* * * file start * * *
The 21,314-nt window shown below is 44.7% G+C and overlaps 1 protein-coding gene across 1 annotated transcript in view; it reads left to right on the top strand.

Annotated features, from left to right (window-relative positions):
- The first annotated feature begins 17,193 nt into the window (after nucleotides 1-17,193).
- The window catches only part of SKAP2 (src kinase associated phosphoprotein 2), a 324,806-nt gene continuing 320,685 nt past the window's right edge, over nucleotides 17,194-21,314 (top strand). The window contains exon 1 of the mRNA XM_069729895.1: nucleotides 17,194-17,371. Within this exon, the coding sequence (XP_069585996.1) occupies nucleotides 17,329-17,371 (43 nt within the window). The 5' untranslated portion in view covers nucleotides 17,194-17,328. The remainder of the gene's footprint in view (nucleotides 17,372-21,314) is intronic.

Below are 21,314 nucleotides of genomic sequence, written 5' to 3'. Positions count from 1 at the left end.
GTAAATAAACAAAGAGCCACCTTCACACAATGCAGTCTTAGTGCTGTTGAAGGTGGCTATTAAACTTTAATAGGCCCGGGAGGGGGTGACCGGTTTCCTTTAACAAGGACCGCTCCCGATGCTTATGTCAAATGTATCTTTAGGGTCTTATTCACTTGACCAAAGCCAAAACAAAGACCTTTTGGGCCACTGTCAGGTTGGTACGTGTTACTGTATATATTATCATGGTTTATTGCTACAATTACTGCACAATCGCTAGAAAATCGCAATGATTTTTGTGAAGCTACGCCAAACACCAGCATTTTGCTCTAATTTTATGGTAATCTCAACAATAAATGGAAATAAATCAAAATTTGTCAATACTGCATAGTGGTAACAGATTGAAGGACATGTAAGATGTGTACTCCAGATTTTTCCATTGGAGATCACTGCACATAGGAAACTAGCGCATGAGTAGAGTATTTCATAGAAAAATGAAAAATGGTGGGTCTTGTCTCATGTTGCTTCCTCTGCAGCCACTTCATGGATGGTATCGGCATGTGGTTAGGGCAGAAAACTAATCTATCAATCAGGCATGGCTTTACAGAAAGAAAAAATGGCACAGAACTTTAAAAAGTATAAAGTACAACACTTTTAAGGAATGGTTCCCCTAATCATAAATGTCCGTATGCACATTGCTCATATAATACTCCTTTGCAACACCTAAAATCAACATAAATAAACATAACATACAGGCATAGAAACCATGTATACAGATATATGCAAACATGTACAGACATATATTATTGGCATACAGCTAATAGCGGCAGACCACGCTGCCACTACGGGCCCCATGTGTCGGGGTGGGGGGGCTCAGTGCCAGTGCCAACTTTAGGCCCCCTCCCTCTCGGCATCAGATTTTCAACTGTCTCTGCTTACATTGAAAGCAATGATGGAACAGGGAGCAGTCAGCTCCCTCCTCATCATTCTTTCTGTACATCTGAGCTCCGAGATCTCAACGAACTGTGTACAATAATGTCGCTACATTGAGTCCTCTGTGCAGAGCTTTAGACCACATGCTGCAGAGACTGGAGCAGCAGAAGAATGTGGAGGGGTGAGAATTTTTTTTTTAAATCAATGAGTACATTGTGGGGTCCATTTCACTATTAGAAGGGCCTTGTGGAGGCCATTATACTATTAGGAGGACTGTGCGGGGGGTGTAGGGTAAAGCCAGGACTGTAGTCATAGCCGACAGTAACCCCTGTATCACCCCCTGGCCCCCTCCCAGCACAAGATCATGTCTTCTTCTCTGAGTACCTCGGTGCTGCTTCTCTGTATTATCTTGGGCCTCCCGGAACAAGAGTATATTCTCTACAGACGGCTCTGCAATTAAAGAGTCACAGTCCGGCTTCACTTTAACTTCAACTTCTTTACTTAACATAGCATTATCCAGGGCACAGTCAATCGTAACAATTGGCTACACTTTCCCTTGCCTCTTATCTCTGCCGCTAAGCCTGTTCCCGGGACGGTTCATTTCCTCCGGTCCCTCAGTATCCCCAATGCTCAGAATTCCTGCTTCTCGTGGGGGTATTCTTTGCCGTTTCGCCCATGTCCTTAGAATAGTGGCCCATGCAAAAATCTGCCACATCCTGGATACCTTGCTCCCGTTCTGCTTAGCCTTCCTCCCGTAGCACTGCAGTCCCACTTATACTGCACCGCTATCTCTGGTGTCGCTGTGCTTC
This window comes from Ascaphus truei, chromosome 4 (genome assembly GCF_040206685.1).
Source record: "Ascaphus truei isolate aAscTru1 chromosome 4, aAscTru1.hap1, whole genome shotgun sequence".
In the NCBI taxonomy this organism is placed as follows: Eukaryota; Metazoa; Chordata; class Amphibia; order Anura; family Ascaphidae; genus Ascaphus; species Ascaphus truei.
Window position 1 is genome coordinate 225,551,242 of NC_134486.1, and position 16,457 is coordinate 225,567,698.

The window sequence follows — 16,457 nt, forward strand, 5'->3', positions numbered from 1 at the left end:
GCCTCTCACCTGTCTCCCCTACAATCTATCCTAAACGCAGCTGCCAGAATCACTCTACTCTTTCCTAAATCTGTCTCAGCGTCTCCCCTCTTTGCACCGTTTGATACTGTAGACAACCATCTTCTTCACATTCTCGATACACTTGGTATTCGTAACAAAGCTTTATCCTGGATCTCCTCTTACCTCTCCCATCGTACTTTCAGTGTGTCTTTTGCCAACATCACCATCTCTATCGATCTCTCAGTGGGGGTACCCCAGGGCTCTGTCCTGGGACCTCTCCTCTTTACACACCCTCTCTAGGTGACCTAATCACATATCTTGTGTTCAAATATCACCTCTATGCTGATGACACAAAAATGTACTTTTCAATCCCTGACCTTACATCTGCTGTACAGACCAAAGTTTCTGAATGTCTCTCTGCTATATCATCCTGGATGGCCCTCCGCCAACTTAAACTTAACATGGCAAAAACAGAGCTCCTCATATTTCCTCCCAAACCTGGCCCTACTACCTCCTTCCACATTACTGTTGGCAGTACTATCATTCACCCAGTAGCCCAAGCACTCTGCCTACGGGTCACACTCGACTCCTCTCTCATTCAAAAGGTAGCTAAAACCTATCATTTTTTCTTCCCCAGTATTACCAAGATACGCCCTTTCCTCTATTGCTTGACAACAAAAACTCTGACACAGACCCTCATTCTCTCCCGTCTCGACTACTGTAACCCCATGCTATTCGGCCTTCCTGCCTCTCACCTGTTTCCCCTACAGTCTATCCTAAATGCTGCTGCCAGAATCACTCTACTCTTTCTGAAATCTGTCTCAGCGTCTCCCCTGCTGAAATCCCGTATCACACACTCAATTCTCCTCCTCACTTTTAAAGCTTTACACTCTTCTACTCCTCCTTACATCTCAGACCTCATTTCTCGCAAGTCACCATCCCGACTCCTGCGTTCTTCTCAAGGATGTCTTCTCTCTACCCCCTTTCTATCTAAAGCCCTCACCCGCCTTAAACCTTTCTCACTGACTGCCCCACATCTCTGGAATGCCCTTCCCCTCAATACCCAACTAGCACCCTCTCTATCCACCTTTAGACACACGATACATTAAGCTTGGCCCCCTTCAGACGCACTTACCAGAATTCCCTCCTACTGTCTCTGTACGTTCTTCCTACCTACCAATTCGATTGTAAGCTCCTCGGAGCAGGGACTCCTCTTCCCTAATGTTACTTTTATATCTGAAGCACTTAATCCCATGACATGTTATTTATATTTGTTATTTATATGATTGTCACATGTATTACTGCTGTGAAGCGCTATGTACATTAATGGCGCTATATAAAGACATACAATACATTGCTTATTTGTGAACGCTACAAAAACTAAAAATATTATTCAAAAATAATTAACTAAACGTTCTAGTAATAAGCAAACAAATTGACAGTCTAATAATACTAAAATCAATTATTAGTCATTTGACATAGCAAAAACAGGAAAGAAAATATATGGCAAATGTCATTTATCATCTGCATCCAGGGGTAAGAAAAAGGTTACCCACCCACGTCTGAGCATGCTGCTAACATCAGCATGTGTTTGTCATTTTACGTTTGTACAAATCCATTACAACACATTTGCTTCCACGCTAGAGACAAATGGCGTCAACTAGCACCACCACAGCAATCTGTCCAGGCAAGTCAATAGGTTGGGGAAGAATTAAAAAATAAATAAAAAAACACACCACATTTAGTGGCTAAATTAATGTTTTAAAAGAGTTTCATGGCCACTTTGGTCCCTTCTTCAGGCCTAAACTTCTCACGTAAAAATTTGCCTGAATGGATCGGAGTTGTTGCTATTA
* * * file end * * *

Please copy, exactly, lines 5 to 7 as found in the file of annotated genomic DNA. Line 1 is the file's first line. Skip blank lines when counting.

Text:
Below are 21,314 nucleotides of genomic sequence, written 5' to 3'. Positions count from 1 at the left end.
GTAAATAAACAAAGAGCCACCTTCACACAATGCAGTCTTAGTGCTGTTGAAGGTGGCTATTAAACTTTAATAGGCCCGGGAGGGGGTGACCGGTTTCCTTTAACAAGGACCGCTCCCGATGCTTATGTCAAATGTATCTTTAGGGTCTTATTCACTTGACCAAAGCCAAAACAAAGACCTTTTGGGCCACTGTCAGGTTGGTACGTGTTACTGTATATATTATCATGGTTTATTGCTACAATTACTGCACAATCGCTAGAAAATCGCAATGATTTTTGTGAAGCTACGCCAAACACCAGCATTTTGCTCTAATTTTATGGTAATCTCAACAATAAATGGAAATAAATCAAAATTTGTCAATACTGCATAGTGGTAACAGATTGAAGGACATGTAAGATGTGTACTCCAGATTTTTCCATTGGAGATCACTGCACATAGGAAACTAGCGCATGAGTAGAGTATTTCATAGAAAAATGAAAAATGGTGGGTCTTGTCTCATGTTGCTTCCTCTGCAGCCACTTCATGGATGGTATCGGCATGTGGTTAGGGCAGAAAACTAATCTATCAATCAGGCATGGCTTTACAGAAAGAAAAAATGGCACAGAACTTTAAAAAGTATAAAGTACAACACTTTTAAGGAATGGTTCCCCTAATCATAAATGTCCGTATGCACATTGCTCATATAATACTCCTTTGCAACACCTAAAATCAACATAAATAAACATAACATACAGGCATAGAAACCATGTATACAGATATATGCAAACATGTACAGACATATATTATTGGCATACAGCTAATAGCGGCAGACCACGCTGCCACTACGGGCCCCATGTGTCGGGGTGGGGGGGCTCAGTGCCAGTGCCAACTTTAGGCCCCCTCCCTCTCGGCATCAGATTTTCAACTGTCTCTGCTTACATTGAAAGCAATGATGGAACAGGGAGCAGTCAGCTCCCTCCTCATCATTCTTTCTGTACATCTGAGCTCCGAGATCTCAACGAACTGTGTACAATAATGTCGCTACATTGAGTCCTCTGTGCAGAGCTTTAGACCACATGCTGCAGAGACTGGAGCAGCAGAAGAATGTGGAGGGGTGAGAATTTTTTTTTTAAATCAATGAGTACATTGTGGGGTCCATTTCACTATTAGAAGGGCCTTGTGGAGGCCATTATACTATTAGGAGGACTGTGCGGGGGGTGTAGGGTAAAGCCAGGACTGTAGTCATAGCCGACAGTAACCCCTGTATCACCCCCTGGCCCCCTCCCAGCACAAGATCATGTCTTCTTCTCTGAGTACCTCGGTGCTGCTTCTCTGTATTATCTTGGGCCTCCCGGAACAAGAGTATATTCTCTACAGACGGCTCTGCAATTAAAGAGTCACAGTCCGGCTTCACTTTAACTTCAACTTCTTTACTTAACATAGCATTATCCAGGGCACAGTCAATCGTAACAATTGGCTACACTTTCCCTTGCCTCTTATCTCTGCCGCTAAGCCTGTTCCCGGGACGGTTCATTTCCTCCGGTCCCTCAGTATCCCCAATGCTCAGAATTCCTGCTTCTCGTGGGGGTATTCTTTGCCGTTTCGCCCATGTCCTTAGAATAGTGGCCCATGCAAAAATCTGCCACATCCTGGATACCTTGCTCCCGTTCTGCTTAGCCTTCCTCCCGTAGCACTGCAGTCCCACTTATACTGCACCGCTATCTCTGGTGTCGCTGTGCTTC
This window comes from Ascaphus truei, chromosome 4 (genome assembly GCF_040206685.1).